Glenn

Blacksmithing gems and pearls

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Well my great grandfather was the smith in a small Arkansas hill town; I don't have anything he used or made.  I know that he was skilled in areas I haven't a clue about; on the other hand I am skilled in areas he would not have know anything about; so it work outs even.  He died with over 900 acres of land so I assume he was a pretty good smith and traded work for land during the great depression.  (My piece is only 13 acres though.)

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"Never harvest more than you can grow." My great grandfather - Farmer

I've always taken it as never use more than you can get out of it. Kind of a "waste not" statement that applies to just about everything.

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My folks were more 20th. cent and said "spend less than you make." Same message though I think. I always wondered about that seeing as my folks always had bank payments for one thing or another.

Here's one from my Maternal Grandmother. "Never push on the wagon, push on the wheel." It's a leverage thing, pushing on the wagon is pushing on the fulcrum where pushing on the wheel is one arm of the lever.

Oh here's another, "To each his own the old lady said as she kissed the cow."

Frosty The Lucky.

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Oh here's another, "To each his own the old lady said as she kissed the cow."

Frosty The Lucky.

You've reminded me of one of my grandfathers favorite stories. (born in 1900)

He watched a lady pull a bucket from a well, and give her horse a drink. Then she apparently poured a bit of the spittle/foam off the top, and took a drink herself.

Grandad said: "Lady, you'd drink that water after the horse has been in it?"

She replied: "I'd rather drink after my horse, than some of the people I know."

 

I have to say, 100+ years later, I agree with her.  ;)

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Sorry if this one has been said before If so I missed it when reading through.

Do NOT catch the hot metal with your bare hands.. it hurts muchly :(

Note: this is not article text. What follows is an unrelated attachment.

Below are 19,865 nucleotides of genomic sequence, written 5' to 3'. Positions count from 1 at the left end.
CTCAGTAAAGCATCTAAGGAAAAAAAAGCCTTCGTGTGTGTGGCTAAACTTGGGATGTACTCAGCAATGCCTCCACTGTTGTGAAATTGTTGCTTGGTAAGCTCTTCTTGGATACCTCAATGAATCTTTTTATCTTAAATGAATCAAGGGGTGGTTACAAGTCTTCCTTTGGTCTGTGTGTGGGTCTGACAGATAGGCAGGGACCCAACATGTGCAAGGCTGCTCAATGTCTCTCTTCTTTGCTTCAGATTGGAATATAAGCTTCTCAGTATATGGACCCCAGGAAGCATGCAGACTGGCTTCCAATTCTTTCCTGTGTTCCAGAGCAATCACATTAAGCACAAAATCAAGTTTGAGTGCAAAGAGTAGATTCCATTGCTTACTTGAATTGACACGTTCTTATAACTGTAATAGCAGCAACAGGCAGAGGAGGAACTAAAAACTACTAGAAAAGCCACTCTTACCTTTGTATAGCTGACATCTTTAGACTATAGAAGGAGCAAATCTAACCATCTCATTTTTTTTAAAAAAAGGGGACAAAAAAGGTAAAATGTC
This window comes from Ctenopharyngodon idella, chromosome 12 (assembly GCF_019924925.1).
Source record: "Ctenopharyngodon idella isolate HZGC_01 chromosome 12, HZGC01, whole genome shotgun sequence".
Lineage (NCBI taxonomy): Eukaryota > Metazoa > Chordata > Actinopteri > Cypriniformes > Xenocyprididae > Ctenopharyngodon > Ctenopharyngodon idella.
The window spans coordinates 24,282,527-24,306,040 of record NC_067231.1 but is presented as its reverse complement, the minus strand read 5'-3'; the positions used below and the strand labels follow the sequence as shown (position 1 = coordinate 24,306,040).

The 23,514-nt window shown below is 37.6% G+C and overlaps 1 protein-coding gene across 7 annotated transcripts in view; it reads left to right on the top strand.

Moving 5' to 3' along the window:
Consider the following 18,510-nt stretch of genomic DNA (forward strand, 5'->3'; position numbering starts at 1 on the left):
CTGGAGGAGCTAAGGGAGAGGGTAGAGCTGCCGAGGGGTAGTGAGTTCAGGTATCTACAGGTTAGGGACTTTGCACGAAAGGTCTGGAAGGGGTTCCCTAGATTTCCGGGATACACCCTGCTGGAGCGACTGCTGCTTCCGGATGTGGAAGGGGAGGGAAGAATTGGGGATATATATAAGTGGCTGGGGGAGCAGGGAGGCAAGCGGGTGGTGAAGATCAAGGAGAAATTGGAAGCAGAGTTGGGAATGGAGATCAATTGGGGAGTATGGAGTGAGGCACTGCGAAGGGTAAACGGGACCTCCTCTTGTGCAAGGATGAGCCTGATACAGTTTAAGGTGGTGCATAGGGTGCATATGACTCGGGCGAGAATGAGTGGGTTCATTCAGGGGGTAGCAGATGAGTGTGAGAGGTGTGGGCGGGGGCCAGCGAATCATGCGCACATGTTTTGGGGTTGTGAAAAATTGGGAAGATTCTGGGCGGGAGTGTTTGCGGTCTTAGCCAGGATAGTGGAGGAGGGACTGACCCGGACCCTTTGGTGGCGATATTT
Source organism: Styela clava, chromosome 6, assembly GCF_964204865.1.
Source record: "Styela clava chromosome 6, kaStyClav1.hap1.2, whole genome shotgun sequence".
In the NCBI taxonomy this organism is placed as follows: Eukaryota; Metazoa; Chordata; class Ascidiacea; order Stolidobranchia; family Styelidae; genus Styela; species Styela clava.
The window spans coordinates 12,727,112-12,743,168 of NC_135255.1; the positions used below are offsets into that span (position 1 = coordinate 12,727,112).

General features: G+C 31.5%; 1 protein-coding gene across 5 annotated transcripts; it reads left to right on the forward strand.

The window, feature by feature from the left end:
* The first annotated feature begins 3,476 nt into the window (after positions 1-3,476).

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Sorry if this one has been said before If so I missed it when reading through.

Do NOT catch the hot metal with your bare hands.. it hurts muchly :(

That is does brother, that it does. This is the appropriate ancient blacksmith saying I made up a while back. "Carpe Terminus Frigus."

Frosty The Lucky.

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Yep. If I drop steel during a demo I never try to catch it. "Hot steel has right of way" - onlookers always nod agreement.

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... use what you have to make what you need while you search for what you want...

I figured this belonged here.

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There use to be a LOT of Blacksmiths in every town and they all had relatives!  Maybe the ringing of the anvil or the smell of coal smoke triggers memories so they show up at the demos.   I never miss looking in on a demo mostly to see what they have for equipment and in fact my great grandfather was a blacksmith and we have pictures.     

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Most farms here in the USA had small forges for quick and dirty repairs; but sent their big work to the local professionals.  However by the time it goes down 2-3 generations that forge becomes a professional  shop; (funny that nobody says "My grandmother was a chef; she had a *kitchen*!")